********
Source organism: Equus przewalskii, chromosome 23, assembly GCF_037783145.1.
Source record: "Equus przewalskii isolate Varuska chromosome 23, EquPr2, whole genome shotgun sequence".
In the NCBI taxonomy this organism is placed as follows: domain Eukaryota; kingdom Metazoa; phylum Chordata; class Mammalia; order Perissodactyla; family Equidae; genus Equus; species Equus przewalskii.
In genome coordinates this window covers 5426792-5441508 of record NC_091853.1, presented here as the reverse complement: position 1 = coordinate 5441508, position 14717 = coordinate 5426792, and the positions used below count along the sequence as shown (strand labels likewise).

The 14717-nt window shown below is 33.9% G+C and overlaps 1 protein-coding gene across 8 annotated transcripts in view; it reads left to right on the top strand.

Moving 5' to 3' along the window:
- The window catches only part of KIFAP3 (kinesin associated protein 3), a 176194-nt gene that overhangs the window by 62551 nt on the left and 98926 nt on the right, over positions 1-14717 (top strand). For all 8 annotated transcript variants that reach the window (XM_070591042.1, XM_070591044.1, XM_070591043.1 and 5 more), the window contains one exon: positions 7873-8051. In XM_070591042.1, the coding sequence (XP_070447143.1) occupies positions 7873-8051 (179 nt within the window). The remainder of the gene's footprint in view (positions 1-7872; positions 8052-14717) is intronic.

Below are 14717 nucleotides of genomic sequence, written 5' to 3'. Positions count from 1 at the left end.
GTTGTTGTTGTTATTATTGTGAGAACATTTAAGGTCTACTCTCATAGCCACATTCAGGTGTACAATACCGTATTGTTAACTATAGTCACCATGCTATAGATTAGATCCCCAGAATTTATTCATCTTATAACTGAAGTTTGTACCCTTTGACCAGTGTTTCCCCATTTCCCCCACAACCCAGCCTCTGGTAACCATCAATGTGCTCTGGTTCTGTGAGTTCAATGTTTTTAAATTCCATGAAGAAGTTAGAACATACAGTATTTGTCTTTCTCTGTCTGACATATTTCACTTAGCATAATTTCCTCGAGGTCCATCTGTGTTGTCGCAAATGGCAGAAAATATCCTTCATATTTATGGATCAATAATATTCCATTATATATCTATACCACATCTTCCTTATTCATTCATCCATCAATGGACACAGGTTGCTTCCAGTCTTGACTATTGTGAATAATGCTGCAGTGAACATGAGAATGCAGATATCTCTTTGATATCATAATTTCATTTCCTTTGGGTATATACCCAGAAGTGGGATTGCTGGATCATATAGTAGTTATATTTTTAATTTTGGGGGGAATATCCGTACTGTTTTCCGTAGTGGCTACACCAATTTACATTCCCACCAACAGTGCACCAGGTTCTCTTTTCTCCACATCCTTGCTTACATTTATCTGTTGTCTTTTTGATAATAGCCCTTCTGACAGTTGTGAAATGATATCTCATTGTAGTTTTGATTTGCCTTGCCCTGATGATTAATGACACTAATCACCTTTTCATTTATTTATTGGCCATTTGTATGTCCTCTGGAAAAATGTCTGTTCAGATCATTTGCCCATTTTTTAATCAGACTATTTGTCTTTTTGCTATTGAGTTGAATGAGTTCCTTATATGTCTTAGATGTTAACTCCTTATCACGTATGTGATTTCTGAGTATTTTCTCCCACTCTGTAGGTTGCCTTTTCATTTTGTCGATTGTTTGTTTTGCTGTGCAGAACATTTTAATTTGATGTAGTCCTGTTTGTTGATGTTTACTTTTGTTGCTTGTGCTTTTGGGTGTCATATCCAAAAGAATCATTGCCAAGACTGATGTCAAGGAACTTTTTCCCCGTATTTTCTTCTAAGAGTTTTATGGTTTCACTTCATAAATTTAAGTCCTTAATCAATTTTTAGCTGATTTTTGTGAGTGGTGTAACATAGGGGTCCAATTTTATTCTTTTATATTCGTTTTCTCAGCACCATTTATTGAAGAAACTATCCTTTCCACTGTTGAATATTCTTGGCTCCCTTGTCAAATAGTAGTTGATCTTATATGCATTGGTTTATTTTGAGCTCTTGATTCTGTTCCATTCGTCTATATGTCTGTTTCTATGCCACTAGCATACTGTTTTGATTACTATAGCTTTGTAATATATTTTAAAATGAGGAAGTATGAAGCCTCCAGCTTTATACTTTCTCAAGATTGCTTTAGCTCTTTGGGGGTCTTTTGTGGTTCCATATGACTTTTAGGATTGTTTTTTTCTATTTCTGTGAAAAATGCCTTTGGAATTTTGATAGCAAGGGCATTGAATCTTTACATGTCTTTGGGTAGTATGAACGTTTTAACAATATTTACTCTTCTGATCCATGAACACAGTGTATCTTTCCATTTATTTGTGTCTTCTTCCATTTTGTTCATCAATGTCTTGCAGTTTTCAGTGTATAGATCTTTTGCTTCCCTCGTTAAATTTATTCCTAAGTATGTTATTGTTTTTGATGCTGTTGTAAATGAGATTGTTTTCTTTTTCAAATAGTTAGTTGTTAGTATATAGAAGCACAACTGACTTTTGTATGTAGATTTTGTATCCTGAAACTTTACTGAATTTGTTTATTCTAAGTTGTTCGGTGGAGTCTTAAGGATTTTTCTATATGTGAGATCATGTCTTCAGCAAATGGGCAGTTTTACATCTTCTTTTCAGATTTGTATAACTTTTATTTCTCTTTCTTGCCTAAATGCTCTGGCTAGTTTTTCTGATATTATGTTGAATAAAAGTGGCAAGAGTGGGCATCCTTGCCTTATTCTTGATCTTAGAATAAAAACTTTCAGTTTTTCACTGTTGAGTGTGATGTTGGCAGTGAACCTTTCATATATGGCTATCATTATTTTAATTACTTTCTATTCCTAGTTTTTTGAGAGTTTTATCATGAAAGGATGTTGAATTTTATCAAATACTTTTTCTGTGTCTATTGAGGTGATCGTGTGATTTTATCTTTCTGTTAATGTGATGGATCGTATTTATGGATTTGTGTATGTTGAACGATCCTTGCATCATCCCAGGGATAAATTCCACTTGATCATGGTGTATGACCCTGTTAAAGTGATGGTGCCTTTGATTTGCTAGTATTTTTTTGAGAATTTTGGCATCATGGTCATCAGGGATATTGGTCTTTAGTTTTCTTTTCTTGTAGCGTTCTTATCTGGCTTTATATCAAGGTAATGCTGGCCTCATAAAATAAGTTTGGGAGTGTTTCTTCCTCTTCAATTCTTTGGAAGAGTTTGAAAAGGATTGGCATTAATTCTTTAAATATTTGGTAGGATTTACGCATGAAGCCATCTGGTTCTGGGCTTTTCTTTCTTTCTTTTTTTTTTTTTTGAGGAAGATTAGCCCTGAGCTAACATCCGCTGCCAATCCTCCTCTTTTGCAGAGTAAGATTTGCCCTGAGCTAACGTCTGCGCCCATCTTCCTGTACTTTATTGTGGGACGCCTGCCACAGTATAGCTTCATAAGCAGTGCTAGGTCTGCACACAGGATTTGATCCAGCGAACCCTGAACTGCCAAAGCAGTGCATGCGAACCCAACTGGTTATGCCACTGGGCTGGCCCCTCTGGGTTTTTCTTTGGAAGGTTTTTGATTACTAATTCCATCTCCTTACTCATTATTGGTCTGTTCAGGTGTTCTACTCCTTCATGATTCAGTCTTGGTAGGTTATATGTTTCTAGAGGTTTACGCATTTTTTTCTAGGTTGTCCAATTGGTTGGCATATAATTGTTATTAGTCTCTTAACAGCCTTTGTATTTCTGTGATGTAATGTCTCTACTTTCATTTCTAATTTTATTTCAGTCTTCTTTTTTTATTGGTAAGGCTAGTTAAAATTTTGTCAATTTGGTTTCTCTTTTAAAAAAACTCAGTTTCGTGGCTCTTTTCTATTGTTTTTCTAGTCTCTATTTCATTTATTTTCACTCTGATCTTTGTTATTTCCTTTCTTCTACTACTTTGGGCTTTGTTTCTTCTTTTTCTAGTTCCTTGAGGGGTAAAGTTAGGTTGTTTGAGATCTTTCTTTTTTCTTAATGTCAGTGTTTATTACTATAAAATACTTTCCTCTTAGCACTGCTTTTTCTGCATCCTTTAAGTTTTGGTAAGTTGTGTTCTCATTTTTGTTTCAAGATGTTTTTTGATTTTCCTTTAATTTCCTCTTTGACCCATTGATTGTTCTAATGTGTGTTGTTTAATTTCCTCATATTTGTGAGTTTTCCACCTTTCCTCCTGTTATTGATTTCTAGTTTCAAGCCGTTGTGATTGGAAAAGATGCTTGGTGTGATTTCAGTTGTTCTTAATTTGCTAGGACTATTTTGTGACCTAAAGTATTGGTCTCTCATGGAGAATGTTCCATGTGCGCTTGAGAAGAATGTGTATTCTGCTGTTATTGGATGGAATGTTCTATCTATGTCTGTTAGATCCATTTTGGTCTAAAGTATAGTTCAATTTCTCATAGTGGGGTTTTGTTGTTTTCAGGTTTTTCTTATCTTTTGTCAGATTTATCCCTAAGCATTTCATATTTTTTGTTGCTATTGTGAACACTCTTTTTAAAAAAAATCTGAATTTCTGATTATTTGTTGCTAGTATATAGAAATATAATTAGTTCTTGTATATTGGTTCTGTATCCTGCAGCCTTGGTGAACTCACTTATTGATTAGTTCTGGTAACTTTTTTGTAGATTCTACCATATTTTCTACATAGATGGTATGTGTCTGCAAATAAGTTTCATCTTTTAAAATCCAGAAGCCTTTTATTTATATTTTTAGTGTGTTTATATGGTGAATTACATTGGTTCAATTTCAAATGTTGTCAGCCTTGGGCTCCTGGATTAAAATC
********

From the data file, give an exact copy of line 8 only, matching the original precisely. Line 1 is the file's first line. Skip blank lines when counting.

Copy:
Below are 14717 nucleotides of genomic sequence, written 5' to 3'. Positions count from 1 at the left end.